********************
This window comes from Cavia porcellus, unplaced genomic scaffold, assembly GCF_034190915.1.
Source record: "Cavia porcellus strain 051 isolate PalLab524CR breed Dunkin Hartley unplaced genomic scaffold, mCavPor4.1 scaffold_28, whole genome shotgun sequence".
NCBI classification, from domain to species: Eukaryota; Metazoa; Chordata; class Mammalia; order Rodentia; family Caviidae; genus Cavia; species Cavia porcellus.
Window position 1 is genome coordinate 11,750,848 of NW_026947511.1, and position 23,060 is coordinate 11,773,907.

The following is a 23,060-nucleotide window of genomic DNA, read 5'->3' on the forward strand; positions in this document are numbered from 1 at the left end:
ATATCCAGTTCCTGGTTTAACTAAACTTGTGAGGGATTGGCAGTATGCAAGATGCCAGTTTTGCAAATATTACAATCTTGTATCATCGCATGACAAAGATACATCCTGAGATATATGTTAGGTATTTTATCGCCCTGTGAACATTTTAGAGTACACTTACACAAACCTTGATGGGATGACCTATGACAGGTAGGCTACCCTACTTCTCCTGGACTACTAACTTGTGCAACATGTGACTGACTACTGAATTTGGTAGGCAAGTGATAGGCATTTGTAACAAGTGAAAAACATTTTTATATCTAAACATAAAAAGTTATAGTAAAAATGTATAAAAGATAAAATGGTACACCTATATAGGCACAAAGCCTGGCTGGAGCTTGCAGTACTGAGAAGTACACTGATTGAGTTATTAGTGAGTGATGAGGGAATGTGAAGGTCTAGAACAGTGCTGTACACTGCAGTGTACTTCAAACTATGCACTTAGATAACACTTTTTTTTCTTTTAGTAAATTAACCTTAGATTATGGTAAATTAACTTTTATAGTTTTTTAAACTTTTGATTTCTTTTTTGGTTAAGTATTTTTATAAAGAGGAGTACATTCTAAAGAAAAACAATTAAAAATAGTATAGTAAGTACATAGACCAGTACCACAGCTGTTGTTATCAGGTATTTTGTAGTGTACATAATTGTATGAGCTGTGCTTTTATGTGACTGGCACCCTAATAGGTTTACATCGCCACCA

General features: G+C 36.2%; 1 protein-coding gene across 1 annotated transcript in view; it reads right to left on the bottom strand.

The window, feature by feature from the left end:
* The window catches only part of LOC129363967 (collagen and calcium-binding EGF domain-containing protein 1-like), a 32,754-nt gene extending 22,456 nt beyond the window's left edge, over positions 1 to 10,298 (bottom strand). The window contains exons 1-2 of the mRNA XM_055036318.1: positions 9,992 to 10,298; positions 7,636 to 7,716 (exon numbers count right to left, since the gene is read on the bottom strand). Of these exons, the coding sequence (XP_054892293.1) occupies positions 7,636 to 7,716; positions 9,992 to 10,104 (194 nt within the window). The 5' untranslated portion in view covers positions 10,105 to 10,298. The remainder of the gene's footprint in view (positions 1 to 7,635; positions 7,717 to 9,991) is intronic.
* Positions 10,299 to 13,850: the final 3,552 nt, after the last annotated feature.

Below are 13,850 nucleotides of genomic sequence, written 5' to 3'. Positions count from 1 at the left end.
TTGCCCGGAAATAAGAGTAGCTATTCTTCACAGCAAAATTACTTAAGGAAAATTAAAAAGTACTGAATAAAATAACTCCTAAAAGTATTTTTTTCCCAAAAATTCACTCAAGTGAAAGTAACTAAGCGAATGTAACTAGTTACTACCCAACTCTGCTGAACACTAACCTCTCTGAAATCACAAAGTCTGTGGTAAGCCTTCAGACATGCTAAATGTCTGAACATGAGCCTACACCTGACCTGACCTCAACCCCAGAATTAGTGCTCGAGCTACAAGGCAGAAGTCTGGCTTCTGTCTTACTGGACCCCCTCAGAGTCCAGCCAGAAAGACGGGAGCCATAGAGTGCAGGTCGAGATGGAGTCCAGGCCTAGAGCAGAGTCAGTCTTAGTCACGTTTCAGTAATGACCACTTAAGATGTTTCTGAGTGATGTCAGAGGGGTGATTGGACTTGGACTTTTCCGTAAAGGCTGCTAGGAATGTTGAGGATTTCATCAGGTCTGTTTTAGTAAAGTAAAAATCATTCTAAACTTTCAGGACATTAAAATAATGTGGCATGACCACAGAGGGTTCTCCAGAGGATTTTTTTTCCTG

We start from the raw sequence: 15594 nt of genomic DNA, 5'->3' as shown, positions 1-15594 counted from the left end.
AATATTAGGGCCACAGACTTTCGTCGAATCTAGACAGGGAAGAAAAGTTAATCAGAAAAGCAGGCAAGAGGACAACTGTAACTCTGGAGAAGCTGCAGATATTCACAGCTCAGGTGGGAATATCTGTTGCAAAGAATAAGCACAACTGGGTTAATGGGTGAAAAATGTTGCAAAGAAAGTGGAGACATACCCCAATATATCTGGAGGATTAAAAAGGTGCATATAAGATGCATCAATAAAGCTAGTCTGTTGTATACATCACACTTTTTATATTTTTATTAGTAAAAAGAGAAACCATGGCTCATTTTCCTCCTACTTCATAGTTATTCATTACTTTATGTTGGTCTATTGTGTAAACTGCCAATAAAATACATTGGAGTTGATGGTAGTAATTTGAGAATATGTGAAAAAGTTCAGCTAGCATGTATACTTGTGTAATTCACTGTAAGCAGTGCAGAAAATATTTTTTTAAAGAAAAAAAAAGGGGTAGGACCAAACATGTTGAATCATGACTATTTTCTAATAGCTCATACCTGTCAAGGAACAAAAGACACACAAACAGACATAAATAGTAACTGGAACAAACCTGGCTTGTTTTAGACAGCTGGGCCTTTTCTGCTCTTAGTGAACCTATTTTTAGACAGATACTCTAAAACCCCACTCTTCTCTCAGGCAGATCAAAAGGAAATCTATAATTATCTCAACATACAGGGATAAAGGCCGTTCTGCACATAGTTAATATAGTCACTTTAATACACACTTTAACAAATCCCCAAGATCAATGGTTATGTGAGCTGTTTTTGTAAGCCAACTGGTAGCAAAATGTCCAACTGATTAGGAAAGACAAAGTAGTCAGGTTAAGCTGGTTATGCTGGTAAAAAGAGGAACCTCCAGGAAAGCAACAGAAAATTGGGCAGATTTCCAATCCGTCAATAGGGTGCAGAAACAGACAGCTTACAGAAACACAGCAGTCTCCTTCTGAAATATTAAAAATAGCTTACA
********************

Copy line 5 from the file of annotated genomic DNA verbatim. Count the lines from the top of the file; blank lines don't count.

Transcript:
The following is a 23,060-nucleotide window of genomic DNA, read 5'->3' on the forward strand; positions in this document are numbered from 1 at the left end: